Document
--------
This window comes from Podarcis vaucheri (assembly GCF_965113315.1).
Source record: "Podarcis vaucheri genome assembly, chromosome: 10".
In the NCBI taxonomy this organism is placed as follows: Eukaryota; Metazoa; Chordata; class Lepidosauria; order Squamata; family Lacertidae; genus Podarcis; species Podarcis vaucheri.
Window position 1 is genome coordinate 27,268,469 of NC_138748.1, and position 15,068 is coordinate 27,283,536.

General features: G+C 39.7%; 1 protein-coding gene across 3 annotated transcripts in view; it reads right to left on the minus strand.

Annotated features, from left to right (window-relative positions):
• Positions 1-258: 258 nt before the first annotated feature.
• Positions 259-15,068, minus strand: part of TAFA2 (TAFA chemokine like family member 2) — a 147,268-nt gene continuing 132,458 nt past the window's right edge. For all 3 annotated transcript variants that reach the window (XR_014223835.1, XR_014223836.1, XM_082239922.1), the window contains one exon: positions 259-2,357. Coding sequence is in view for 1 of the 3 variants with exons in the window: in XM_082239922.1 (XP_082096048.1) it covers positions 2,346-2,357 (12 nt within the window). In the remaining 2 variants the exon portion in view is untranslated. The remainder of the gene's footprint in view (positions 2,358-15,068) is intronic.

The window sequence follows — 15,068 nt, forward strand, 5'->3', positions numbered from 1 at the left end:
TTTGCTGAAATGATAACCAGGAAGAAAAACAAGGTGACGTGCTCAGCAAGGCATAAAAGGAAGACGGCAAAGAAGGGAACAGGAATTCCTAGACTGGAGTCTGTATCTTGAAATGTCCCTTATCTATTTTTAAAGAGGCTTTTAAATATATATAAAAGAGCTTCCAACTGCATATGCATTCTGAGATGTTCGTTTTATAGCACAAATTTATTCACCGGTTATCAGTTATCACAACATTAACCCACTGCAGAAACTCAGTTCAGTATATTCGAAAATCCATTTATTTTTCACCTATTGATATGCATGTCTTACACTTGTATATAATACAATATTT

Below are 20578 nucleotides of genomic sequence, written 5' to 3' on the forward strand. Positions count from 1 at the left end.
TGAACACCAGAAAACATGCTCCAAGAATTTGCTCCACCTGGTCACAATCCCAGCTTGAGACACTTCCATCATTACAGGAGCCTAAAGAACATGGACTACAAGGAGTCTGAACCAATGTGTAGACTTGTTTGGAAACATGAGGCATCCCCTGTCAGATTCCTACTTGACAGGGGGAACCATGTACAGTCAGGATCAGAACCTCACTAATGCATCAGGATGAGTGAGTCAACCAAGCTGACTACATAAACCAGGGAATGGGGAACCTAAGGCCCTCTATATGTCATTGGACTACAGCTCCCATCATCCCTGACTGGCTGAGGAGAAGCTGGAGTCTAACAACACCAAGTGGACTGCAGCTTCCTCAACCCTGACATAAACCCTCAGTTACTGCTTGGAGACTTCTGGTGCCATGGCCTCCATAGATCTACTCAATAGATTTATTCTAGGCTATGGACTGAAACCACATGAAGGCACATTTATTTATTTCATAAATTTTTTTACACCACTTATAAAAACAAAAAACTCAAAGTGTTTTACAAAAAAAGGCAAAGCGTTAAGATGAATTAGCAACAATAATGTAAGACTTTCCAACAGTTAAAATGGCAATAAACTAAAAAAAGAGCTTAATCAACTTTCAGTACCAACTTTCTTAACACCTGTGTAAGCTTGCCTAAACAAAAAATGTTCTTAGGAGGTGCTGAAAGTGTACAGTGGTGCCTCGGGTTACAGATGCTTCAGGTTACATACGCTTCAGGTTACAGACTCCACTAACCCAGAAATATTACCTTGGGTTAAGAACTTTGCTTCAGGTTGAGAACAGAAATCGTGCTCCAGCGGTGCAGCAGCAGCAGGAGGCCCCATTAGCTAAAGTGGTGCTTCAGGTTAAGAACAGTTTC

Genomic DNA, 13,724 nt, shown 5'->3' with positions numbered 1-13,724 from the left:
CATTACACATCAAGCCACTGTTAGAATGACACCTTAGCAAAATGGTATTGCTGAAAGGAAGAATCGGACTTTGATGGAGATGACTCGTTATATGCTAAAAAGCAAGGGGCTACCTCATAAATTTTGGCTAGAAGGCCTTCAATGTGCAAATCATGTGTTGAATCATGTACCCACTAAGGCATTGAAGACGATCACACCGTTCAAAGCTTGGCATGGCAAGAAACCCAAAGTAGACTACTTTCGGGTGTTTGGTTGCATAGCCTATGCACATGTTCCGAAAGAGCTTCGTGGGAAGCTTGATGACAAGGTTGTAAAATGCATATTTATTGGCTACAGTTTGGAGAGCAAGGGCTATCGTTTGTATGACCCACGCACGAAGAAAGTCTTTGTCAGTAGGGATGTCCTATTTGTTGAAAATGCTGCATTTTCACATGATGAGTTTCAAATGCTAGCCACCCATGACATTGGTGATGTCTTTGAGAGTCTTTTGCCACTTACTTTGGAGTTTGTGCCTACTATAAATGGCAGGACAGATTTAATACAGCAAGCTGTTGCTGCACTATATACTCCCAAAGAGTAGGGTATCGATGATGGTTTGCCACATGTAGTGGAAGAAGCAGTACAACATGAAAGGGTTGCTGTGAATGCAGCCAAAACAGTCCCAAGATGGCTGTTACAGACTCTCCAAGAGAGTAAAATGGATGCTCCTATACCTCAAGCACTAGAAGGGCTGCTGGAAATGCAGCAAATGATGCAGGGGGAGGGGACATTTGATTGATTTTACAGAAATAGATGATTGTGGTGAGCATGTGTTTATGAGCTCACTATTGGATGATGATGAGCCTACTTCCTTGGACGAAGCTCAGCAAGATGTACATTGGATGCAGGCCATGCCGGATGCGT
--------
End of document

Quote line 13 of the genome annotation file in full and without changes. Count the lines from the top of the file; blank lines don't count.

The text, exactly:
Genomic DNA, 13,724 nt, shown 5'->3' with positions numbered 1-13,724 from the left: